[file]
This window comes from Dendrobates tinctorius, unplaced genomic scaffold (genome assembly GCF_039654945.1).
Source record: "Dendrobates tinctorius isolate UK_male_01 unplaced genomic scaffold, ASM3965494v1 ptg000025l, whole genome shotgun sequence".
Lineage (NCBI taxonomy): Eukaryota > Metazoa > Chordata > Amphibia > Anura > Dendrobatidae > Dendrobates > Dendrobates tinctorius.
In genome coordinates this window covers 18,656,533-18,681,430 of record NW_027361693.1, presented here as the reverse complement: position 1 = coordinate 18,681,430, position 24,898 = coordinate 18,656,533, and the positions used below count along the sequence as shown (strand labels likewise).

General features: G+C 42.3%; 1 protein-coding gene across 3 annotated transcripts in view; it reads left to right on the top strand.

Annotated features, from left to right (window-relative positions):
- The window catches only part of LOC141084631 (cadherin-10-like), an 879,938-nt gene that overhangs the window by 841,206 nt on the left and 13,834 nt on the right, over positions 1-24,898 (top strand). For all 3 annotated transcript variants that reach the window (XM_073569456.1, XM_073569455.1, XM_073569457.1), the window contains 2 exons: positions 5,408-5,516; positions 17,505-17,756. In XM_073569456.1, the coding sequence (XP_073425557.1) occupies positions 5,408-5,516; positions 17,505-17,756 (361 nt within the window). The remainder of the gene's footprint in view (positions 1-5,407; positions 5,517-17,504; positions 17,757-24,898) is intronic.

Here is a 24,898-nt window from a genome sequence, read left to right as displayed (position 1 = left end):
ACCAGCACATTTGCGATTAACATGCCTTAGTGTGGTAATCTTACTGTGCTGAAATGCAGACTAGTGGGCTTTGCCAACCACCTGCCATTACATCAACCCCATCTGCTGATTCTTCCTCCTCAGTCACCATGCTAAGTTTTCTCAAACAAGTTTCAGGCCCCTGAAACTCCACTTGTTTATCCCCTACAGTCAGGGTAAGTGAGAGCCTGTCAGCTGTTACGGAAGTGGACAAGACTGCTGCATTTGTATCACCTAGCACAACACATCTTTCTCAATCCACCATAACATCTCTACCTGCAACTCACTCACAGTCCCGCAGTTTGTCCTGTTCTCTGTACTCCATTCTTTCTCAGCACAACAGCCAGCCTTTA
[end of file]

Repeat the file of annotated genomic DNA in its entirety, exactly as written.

This window comes from Dendrobates tinctorius, unplaced genomic scaffold (genome assembly GCF_039654945.1).
Source record: "Dendrobates tinctorius isolate UK_male_01 unplaced genomic scaffold, ASM3965494v1 ptg000025l, whole genome shotgun sequence".
Lineage (NCBI taxonomy): Eukaryota > Metazoa > Chordata > Amphibia > Anura > Dendrobatidae > Dendrobates > Dendrobates tinctorius.
In genome coordinates this window covers 18,656,533-18,681,430 of record NW_027361693.1, presented here as the reverse complement: position 1 = coordinate 18,681,430, position 24,898 = coordinate 18,656,533, and the positions used below count along the sequence as shown (strand labels likewise).

General features: G+C 42.3%; 1 protein-coding gene across 3 annotated transcripts in view; it reads left to right on the top strand.

Annotated features, from left to right (window-relative positions):
- The window catches only part of LOC141084631 (cadherin-10-like), an 879,938-nt gene that overhangs the window by 841,206 nt on the left and 13,834 nt on the right, over positions 1-24,898 (top strand). For all 3 annotated transcript variants that reach the window (XM_073569456.1, XM_073569455.1, XM_073569457.1), the window contains 2 exons: positions 5,408-5,516; positions 17,505-17,756. In XM_073569456.1, the coding sequence (XP_073425557.1) occupies positions 5,408-5,516; positions 17,505-17,756 (361 nt within the window). The remainder of the gene's footprint in view (positions 1-5,407; positions 5,517-17,504; positions 17,757-24,898) is intronic.

Here is a 24,898-nt window from a genome sequence, read left to right as displayed (position 1 = left end):
ACCAGCACATTTGCGATTAACATGCCTTAGTGTGGTAATCTTACTGTGCTGAAATGCAGACTAGTGGGCTTTGCCAACCACCTGCCATTACATCAACCCCATCTGCTGATTCTTCCTCCTCAGTCACCATGCTAAGTTTTCTCAAACAAGTTTCAGGCCCCTGAAACTCCACTTGTTTATCCCCTACAGTCAGGGTAAGTGAGAGCCTGTCAGCTGTTACGGAAGTGGACAAGACTGCTGCATTTGTATCACCTAGCACAACACATCTTTCTCAATCCACCATAACATCTCTACCTGCAACTCACTCACAGTCCCGCAGTTTGTCCTGTTCTCTGTACTCCATTCTTTCTCAGCACAACAGCCAGCCTTTA